Anarchist schools of thought – Anarchism has many heterogeneous and diverse schools of thought, united by a common opposition to compulsory rule. Anarchist schools are characterized by "the belief that government is both harmful and unnecessary", but may differ fundamentally, supporting anything from extreme individualism to complete collectivism. Regardless, some are viewed as being compatible, and it is not uncommon for individuals to subscribe to more than one.
- Anarchism without adjectives – in the words of historian George Richard Esenwein, "referred to an unhyphenated form of anarchism, that is, a doctrine without any qualifying labels such as communist, collectivist, mutualist, or individualist. For others, ... [it] was simply understood as an attitude that tolerated the coexistence of different anarchist schools."
- Anarchist communism – theory of anarchism which advocates the abolition of the state, capitalism, wages and private property (while retaining respect for personal property), and in favor of common ownership of the means of production, direct democracy, and a horizontal network of voluntary associations and workers' councils with production and consumption based on the guiding principle: "from each according to his ability, to each according to his need".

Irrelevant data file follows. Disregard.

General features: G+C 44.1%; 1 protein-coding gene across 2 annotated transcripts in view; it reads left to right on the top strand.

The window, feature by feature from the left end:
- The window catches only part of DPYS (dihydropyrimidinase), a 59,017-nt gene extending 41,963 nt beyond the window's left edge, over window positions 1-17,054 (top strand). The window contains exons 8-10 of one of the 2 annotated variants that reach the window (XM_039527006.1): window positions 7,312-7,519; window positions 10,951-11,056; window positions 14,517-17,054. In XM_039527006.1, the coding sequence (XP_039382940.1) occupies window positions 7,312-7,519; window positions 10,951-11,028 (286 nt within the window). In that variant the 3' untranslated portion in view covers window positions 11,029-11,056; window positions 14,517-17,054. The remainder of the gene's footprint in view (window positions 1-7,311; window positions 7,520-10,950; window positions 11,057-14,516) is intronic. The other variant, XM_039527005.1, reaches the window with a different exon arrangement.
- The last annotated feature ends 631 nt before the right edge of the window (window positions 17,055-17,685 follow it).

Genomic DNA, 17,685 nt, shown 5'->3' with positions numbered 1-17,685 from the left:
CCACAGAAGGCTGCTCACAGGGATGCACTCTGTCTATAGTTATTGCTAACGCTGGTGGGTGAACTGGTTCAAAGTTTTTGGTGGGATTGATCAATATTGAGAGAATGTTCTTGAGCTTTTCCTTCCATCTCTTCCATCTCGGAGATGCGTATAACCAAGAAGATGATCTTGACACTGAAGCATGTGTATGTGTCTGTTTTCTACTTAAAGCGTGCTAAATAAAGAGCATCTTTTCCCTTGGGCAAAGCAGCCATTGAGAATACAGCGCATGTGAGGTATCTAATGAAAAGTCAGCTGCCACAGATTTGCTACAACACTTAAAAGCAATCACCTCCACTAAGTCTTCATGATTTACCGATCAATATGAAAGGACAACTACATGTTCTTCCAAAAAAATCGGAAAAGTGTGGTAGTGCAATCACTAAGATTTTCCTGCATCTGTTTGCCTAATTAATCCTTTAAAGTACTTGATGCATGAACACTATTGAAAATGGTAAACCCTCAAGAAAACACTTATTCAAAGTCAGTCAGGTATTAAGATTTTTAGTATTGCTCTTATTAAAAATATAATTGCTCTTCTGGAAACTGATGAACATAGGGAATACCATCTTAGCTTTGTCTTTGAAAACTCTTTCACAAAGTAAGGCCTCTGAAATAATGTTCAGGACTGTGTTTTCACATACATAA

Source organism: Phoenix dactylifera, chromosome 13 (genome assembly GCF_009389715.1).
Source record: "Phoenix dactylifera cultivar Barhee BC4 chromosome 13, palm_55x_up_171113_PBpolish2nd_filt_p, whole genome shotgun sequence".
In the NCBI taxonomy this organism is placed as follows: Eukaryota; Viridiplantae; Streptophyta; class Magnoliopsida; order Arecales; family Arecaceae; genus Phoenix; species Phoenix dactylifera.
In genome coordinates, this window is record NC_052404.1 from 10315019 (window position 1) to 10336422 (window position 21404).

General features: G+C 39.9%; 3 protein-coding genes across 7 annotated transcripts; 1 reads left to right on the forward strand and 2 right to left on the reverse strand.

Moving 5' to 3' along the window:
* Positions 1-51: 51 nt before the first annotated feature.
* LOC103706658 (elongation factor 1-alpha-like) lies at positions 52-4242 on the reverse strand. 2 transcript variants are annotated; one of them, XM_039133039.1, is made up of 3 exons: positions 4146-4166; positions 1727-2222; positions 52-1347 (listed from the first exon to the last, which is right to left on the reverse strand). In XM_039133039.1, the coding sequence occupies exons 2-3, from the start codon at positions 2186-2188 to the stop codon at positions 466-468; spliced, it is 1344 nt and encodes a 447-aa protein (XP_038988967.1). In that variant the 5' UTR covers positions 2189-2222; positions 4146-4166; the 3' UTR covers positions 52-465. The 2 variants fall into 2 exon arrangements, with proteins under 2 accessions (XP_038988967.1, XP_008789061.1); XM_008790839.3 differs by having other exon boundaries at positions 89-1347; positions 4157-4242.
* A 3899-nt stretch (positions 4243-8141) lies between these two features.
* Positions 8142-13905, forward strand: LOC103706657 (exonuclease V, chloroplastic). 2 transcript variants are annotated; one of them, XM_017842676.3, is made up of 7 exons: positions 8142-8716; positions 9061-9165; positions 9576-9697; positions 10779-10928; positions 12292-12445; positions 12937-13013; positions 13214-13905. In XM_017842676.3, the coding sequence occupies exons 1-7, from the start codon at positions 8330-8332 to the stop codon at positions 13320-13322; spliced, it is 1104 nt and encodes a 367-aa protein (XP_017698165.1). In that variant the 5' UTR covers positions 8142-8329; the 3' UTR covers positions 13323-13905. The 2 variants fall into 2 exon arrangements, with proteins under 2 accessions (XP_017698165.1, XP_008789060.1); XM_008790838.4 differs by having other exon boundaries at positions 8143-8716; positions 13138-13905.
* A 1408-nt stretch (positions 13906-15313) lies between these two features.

- Anarcho-capitalism – political philosophy which advocates the elimination of the state in favor of individual sovereignty, private property, and open markets. Anarcho-capitalists believe that in the absence of statute (law by decree or legislation), society would improve itself through the discipline of the free market (or what its proponents describe as a "voluntary society").
- Anarcha-feminism – combines anarchism with feminism. It generally views patriarchy as a manifestation of involuntary coercive hierarchy that should be replaced by decentralized free association. Anarcha-feminists believe that the struggle against patriarchy is an essential part of class struggle, and the anarchist struggle against the state.
- Anarcho-naturism – union of anarchist and naturist philosophies, that advocates vegetarianism, free love, nudism, hiking and an ecological world view within anarchist groups and outside them. Anarcho-naturism also promotes an ecological worldview, small ecovillages, and most prominently nudism as a way to avoid the artificiality of the industrial mass society of modernity.
- Anarcho-pacifism – tendency within the anarchist movement which rejects the use of violence in the struggle for social change and the abolition of the state.
- Anarcho-primitivism – anarchist critique of the origins and progress of civilization. According to anarcho-primitivism, the shift from hunter-gatherer to agricultural subsistence gave rise to social stratification, coercion, alienation, and population growth.
- Black anarchism